[OIL PRICES] Oil rules over $128 on natural gas rally

Oil rebounded from early lows to stand near $128 a barrel on Monday, as a rally in natural gas and refined oil products helped outweigh demand concerns and a firmer dollar.

At the time to print, US light, sweet crude oil futures rose $1.05 to $128.40 a barrel, off session lows of $125.22. London Brent rose 69 cents to $128.47 a barrel. Traders said the recovery in crude was led by gas, heating oil and gasoline. Investors, especially speculators, with oversold positions were also coming back into the market, they said.

Nymex natural gas futures was nearly 4% higher, while heating oil and gasoline were up nearly 1.5% and 1.3% higher. Oil fell nearly $5 lower last week as investors booked profits after rallying to a record high above $135.

The recovery in crude came despite a firmer dollar, which edged up against the euro on Monday after a survey showed stronger-than-expected US manufacturing activity in May.

The dollar has rebounded against the euro on the prospect of the Federal Reserve eventually lifting rates. The dollar scored back-to-back monthly gains against the euro in April and May for the first time since early 2007.

Oil fell more than $2 earlier in the session as an Iraqi official said the country expected to boost oil exports this month to a new post-war high of about 2.2 million barrels per day (bpd) — about 130,000 barrels a day higher than in May.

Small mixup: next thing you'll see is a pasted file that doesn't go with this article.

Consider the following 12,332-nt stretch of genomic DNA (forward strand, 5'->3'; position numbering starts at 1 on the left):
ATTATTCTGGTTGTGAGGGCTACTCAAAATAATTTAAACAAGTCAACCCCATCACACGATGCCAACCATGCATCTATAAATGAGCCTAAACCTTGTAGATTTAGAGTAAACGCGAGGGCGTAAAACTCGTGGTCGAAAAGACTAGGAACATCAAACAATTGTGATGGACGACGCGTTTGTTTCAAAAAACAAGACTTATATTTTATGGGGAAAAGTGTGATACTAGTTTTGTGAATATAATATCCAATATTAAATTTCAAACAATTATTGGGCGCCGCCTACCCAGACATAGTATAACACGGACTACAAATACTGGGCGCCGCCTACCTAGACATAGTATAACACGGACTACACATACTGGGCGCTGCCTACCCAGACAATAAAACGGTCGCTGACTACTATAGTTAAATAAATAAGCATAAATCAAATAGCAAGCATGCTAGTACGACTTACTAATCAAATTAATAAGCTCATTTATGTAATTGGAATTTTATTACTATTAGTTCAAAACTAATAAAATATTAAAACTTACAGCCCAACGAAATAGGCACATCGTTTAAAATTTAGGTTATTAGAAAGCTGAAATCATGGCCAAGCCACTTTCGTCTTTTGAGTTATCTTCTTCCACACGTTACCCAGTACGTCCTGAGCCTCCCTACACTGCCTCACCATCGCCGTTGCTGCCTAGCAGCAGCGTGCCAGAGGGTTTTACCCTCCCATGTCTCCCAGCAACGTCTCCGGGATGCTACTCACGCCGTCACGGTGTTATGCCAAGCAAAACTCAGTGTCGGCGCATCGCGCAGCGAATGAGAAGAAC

Oil prices hit an all-time high of $135.09 a barrel on May 22, boosted by rising flows of cash from investors and concerns supplies will struggle to match demand longer term, but a series of fuel price hikes across Asia and protests in Europe last week has shifted focus to the potential for weakening consumption.

Demand in consuming nations such as the US and the UK has already showed signs of faltering under the weight of rising fuel costs, and some analysts are concerned demand in some Asian countries could be hit as governments cut subsidies.

While the world’s number-two consumer China is resisting raising prices until after the August Olympics, other countries including Taiwan, Indonesia and Sri Lanka have been forced to hike pump rates as governments struggle to fund subsidies. India is expected to raise prices slightly this week and Malaysia may make a similar move.

Oil traders are also bracing for the possibility of more market surveillance by US regulators, under political pressure to stem the rise in prices, a move they fear may shake some speculators out of the market.

Speculators cut their net long positions in crude oil to 25,867 in the week to May 27, down from 50,060 in the previous week, data released by the US Commodity Futures Trading Commission (CFTC) showed last week. The CFTC said last week that it was investigating oil-market trading.

Source: Reuters

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